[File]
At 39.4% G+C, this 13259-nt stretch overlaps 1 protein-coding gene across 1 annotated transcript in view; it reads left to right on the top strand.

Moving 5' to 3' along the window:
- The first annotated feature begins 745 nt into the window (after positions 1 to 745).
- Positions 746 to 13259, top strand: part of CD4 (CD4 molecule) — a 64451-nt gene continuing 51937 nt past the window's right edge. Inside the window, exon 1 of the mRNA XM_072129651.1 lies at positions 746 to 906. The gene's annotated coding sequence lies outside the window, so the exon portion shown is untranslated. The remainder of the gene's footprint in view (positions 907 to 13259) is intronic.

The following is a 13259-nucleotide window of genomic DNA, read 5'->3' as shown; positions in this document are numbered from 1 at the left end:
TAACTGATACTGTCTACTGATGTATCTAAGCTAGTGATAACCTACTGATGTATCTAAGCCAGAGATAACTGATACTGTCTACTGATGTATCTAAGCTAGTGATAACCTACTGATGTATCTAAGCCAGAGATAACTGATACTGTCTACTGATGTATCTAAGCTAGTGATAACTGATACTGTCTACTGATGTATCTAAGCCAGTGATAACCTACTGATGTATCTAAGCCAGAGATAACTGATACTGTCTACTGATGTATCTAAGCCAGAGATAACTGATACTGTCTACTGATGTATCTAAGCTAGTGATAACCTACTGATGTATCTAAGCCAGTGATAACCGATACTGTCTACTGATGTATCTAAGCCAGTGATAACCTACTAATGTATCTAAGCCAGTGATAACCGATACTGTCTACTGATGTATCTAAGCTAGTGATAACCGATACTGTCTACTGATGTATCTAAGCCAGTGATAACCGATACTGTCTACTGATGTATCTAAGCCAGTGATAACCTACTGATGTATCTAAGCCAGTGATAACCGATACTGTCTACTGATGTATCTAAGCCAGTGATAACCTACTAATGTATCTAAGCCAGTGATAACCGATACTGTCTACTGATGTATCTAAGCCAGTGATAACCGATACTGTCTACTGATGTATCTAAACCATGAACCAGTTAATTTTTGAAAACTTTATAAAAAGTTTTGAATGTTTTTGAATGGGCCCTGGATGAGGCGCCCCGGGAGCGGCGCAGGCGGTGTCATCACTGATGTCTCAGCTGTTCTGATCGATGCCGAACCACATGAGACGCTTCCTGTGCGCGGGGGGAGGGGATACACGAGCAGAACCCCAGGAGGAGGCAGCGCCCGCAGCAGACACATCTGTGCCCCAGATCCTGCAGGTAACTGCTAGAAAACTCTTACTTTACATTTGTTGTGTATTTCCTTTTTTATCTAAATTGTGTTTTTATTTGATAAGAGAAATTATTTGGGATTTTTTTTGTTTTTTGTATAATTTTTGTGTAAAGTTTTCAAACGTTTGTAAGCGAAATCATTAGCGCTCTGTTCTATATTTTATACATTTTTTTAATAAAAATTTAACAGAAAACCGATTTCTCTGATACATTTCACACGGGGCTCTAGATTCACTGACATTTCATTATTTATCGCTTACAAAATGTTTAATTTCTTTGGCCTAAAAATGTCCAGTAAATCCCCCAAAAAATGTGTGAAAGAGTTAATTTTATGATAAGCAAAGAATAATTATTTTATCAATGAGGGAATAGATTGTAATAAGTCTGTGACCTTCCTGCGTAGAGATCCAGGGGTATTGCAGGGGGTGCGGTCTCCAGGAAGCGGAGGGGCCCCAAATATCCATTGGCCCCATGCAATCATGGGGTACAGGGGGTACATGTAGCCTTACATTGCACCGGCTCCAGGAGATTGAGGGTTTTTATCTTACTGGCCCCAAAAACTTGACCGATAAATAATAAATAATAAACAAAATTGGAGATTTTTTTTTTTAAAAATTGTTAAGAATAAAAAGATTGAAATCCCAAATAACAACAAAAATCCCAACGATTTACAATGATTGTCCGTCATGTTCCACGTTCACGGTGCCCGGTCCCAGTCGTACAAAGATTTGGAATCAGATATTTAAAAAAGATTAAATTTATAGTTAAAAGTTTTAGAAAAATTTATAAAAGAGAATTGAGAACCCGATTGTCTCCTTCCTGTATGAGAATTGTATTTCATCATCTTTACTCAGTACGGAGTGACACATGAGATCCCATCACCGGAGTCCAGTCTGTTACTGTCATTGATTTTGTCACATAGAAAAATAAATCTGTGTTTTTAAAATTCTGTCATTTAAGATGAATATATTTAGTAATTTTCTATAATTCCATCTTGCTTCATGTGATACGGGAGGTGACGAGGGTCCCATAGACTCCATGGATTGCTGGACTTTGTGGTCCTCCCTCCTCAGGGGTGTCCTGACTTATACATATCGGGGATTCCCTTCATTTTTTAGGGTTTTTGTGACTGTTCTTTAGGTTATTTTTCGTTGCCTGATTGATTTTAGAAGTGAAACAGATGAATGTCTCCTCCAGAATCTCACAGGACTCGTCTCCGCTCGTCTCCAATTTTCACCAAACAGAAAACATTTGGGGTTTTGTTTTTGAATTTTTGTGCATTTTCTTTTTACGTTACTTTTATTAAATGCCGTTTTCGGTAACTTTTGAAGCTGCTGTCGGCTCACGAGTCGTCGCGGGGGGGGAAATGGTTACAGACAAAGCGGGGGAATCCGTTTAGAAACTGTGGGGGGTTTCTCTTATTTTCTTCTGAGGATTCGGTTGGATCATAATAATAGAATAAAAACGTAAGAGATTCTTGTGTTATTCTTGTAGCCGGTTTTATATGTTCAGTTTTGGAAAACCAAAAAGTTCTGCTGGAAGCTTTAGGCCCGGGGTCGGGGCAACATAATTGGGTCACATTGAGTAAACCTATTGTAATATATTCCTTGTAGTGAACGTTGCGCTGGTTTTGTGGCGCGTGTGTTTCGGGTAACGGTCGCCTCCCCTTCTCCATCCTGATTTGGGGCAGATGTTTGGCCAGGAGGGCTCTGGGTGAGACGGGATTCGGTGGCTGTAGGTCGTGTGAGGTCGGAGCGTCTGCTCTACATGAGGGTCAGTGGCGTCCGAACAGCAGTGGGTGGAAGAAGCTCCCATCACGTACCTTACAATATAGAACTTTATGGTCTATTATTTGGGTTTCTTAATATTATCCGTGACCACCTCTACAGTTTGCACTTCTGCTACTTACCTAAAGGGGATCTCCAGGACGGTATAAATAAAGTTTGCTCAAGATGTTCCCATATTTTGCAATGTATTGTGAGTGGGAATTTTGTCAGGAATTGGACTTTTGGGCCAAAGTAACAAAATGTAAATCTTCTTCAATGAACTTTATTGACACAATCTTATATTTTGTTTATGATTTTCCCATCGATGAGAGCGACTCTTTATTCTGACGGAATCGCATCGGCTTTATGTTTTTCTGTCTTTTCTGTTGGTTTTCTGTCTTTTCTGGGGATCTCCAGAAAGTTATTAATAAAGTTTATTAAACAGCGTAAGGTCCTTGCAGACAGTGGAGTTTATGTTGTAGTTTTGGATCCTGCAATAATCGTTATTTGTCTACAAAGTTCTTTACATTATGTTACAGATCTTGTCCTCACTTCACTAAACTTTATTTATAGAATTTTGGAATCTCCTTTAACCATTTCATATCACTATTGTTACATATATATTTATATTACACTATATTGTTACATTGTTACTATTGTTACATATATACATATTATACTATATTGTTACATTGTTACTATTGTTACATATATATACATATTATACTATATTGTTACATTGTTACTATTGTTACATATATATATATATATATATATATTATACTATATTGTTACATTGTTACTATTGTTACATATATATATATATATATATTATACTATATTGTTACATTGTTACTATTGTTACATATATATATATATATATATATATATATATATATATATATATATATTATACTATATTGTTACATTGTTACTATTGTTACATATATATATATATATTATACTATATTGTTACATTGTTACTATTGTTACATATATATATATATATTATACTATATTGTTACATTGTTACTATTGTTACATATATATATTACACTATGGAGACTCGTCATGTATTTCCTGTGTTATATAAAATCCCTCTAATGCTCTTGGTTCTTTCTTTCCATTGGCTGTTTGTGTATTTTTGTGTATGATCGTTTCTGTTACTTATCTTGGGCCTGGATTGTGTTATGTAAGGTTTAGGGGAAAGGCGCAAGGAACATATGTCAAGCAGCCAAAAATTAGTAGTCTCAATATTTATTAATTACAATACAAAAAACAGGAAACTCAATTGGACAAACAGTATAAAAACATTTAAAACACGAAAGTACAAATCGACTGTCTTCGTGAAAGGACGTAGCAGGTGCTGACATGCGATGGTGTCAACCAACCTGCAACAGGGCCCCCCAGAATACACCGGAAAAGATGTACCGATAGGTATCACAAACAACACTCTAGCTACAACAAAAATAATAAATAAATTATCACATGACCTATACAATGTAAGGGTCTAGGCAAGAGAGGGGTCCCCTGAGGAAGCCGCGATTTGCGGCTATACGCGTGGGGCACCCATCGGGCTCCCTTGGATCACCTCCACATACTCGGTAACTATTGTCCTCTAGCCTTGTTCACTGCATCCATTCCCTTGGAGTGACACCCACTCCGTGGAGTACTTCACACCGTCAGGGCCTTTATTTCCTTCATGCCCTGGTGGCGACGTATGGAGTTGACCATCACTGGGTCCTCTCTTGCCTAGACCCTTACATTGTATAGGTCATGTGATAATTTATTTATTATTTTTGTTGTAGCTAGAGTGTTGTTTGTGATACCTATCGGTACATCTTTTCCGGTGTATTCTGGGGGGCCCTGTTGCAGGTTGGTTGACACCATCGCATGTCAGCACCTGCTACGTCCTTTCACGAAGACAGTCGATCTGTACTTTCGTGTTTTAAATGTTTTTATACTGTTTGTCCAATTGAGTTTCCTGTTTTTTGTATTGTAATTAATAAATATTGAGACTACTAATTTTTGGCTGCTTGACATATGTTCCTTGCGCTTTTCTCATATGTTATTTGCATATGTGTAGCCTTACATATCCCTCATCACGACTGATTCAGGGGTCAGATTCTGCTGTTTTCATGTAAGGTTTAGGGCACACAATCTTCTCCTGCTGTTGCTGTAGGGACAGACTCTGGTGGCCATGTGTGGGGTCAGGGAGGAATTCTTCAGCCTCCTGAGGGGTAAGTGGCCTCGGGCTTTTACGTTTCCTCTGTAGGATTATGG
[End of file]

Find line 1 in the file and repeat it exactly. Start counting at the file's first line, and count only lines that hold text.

At 39.4% G+C, this 13259-nt stretch overlaps 1 protein-coding gene across 1 annotated transcript in view; it reads left to right on the top strand.